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DX-TV & FM NEWS (28/02/22)


By Keith Hamer & Garry Smith

January 2022 Reception Reports

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The Quadrantids meteor shower event on January 3rd, 2022, was generally disappointing. Chris Howles (Lichfield) described the Quadrantids as a ‘damp squib’ with just the one ‘ping’ from NDR (Info Heide) on 87.90MHz at 1712.


Here in Derby, several ‘pings’ on the lower FM channels (particularly at 87.60MHz) were heard but monitoring Band I channel R2 (59.25MHz) produced nothing. This came as no surprise as only Moldova on channel R2 seemed the only likely contender due to the reflection distance involved and there were plans to switch off the transmitter on the 1st. However, according to Chris, the switch-off was postponed once again.


Archive Band III Test Cards


The results were in complete contrast to 45 years ago when, on January 3rd, 1977, Garry Smith (Derby) found that the lower Band III TV channels were alive with at least 18 ‘pings’ from various countries between 1242 and 1324UTC, mainly of test cards. The biggest surprise was the sight of the Russian ‘0249’ monoscopic test card on channel R6 (175.25MHz) at 1254UTC, followed by the Czechoslovakian test card shortly after, also on R6. The Swedish “Girl’s Head” test card on E5 (175.25MHz) and the Norwegian ‘Norge Televerket’ PM5544 on E6 (182.25MHz) also popped up.


Tropospheric FM Reception


Returning to the present-day, a fair amount of tropospheric DX was received by George Garden (Gourdon, Scotland) between the 12th and 15th. Signals were mainly of UK origin, the most distant on the 13th being 93.3MHz (BBC R4) Llangollen (15.6kW), 100.7MHz (Classic FM) Arfon (3.75kW/H, 15kW/V) and 101.5MHz (Classic FM) Tacolneston (125kW). The latter two stations were received at high levels. On the 14th, 87.8MHz (RTÉ Radio 1) Clermont Carn (Éire, 40kW) was identified.


On the 14th from 0900, reception in Derby included several German stations such as WDR-5 on 88.80MHz and 90.03MHz. Other stations on 87.90, 91.00, 91.10 and 106.40 MHz were also received.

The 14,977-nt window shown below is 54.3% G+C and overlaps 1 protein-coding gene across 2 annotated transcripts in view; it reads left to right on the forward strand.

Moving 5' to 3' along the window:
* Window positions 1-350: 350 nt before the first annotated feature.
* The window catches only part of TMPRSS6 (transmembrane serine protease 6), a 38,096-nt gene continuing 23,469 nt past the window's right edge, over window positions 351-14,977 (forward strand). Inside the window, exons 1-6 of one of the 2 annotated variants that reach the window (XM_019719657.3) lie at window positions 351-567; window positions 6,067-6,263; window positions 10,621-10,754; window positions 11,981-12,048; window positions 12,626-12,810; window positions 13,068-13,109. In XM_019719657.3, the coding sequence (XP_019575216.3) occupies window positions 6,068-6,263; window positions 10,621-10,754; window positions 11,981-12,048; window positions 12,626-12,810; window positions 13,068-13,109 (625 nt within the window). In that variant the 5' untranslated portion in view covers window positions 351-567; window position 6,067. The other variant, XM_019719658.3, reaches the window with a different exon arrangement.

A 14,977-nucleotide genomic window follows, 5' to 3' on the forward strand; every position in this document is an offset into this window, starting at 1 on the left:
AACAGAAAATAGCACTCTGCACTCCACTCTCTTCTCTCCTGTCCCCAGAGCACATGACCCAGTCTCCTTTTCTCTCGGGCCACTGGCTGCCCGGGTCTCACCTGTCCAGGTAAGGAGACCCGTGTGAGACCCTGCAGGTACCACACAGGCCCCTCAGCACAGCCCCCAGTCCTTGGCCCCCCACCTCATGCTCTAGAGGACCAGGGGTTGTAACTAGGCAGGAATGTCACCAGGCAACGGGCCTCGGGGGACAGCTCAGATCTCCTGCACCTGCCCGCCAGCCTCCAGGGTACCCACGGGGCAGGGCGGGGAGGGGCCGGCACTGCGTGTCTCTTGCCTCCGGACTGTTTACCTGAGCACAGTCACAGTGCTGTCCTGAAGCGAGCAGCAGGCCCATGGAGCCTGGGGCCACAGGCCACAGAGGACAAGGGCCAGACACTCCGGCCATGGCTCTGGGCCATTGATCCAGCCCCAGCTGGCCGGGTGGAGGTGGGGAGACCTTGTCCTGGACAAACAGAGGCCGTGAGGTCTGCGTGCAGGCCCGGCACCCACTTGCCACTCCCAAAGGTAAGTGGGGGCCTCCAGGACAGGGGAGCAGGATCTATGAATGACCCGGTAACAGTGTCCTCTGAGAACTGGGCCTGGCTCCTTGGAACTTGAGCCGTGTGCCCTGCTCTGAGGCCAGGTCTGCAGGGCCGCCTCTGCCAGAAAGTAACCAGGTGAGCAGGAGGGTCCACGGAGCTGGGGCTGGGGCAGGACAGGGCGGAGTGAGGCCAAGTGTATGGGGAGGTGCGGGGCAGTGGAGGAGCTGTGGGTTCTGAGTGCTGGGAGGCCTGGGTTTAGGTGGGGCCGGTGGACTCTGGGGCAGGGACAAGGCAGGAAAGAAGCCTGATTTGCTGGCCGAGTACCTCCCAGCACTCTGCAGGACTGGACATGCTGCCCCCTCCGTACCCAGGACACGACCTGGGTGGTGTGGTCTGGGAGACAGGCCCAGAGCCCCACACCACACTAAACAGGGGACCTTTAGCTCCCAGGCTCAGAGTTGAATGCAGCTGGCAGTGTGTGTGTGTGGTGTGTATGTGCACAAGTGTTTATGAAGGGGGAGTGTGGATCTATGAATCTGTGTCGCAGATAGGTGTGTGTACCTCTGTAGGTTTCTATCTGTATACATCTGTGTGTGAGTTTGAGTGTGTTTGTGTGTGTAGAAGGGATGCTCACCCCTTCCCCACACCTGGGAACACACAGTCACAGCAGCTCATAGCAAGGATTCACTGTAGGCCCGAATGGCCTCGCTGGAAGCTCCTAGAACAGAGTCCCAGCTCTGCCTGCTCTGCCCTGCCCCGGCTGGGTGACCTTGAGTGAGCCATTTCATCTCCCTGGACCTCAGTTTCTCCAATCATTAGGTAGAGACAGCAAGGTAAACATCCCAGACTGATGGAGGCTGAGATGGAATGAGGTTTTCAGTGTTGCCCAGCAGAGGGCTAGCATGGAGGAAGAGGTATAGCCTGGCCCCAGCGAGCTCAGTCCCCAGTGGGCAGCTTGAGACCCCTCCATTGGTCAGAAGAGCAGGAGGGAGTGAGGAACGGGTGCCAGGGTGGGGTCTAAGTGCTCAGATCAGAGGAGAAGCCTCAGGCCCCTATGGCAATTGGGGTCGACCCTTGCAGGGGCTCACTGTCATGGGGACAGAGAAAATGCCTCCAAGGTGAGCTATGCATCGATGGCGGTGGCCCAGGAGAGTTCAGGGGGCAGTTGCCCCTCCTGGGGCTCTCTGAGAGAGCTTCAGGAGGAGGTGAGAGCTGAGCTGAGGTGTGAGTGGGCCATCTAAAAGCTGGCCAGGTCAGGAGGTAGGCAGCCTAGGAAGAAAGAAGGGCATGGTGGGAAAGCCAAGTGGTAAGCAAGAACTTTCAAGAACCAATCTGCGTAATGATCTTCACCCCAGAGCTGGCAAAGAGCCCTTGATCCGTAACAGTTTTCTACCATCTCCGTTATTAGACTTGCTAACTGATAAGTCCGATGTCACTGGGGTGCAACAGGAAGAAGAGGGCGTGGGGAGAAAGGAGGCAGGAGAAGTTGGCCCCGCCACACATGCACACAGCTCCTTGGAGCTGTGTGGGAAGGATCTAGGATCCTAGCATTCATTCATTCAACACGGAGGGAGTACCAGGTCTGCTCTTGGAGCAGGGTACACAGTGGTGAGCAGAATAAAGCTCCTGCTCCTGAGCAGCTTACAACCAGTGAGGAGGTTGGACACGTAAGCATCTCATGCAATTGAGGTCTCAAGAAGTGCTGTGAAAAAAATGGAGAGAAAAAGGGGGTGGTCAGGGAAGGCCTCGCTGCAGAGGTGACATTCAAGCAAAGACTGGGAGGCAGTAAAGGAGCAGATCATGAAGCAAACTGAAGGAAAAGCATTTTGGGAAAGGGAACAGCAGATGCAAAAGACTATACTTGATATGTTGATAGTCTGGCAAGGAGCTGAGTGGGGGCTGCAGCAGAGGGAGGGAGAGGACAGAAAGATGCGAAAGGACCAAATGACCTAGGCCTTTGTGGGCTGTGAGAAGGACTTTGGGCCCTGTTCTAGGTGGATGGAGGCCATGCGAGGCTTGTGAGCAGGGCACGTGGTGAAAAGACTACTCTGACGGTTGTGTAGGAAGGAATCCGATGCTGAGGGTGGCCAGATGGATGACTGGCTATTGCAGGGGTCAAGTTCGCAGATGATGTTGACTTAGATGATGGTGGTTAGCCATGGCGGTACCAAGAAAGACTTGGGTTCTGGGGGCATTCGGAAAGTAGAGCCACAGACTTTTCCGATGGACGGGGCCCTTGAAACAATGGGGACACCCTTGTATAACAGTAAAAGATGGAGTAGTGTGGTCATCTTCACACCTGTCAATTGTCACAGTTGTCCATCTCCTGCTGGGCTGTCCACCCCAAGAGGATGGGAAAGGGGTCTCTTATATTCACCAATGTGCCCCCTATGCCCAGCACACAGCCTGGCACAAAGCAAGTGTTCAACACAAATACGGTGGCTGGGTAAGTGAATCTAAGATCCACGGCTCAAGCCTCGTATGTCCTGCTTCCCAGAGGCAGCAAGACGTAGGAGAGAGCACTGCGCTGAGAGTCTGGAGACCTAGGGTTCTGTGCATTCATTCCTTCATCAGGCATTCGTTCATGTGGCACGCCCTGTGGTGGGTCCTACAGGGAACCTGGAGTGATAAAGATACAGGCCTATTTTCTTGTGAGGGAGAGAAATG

On the 14th, Chris Howles identified several German stations, the highlight being 87.70MHz (MDR Kultur) from Chemnitz. The first signals were logged at 0630 on 95.40MHz (SWR-2) Bad Marienberg, 89.90MHz (NDR Kultur) Torfhaus, and 94.60MHz (MDR Sachsen-Anhalt) Brocken. A fair number of Dutch and Belgian stations were present throughout the day until 2345.


Tim Bucknall (Congleton) encountered Irish FM stations between 1015 and 1058 on the 13th. These included 88.80 RTÉ Radio 1, Maghera, 89.00 (RTÉ Radio 1) Suir Valley, 90.00 (RTÉ Radio 1), 92.20 (RTÉ 2FM), and 99.60 (RTÉ Lyric FM), the latter three originating from Mullaghanish. The following morning, Tim identified a fair number of transmitters located in France, Belgium, the Netherlands and Germany, the latter included the outlets at Nordhelle, Biedenkopf and Langeberg.


Tropospheric TV Reception


On the 14th, Stephen Michie (Bristol) decoded Sandy Heath DVB-T television multiplexes on channels D24 (ITV) and D27 (BBC A). Unidentified signals were present (but not viewable) on other channels including D22, D23 and D26, but these were blocked by co-channel signals.


Niels van der Linden (Épinal, France) identified three Austrian ORS multiplexes on D21 (MUX-B), D24 (MUX-A) and D41 (MUX-C) from the Bregenz 1/Pfänder 70kW transmitter.


Southern Hemisphere


Alex Zapara (Perth, Australia) discovered a late-afternoon Sporadic-E opening on January 5th into South Australia with many Adelaide stations received for approximately two hours. Tony Mann (Perth) reports that by mid-January, there was a rapid decline in Sporadic-E activity, but this trend has also been noticed in the run-up to past solar peaks, notably in December 1977, 1978, and 1997.


Ivan Dias (Brazil) advises that the current Sporadic-E season is one of the worst he has ever experienced with only one opening in November and another in December 2021, with FM signals from Uruguay and Argentina. Nearer the Equator line, the difference in reception opportunities was greater, with good openings virtually every week.

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A few remaining analogue stations exist in some of the smaller Brazilian cities, but these will be switched off by December 31st, 2023. Over 90 per cent of the country has digital coverage.


Another Retune


Another major Freeview channel reshuffle took place on January 26th. Talking Pictures TV showed a reminder featuring a Bush TV125 dual-standard television receiver, dating back to the Sixties, undergoing a retune. These receivers were popular amongst TV DX-ers on account of their high-gain characteristics thanks to three vision IF stages.


Stay Tuned!


Our thanks go to all our readers and DX colleagues who have submitted reception reports and information this month.


Please send DX-TV and FM reception reports, photographs and equipment details to us via the E-mail addresses shown at the top of this column by the end of the month at the latest.




Fig.1: Russia: The 0249 monoscopic test card.

Photo: Garry Smith.


Fig. 2: Sweden: “Girl’s Head” test card received on channel E5 on January 3rd, 1977.

Photo: Keith Hamer and Garry Smith.


Fig. 3: Czechoslovakia: ‘RS-KH’ electronic test card received via the Quadrantids Meteor Shower event on channel R6 on January 3rd, 1977.

Photo: Garry Smith.


Fig. 4: Czech Republic: CT-2 network identification graphics in 2012.

Photo: Keith Hamer and Garry Smith.


Fig. 5: Prague: rooftop view of aerials in 2007.

Photo: Keith Hamer and Garry Smith.


Fig. 6: Talking Pictures TV: A Freeview retune reminder featuring a Bush TV125 dual-standard receiver.

Photo: Keith Hamer and Garry Smith.


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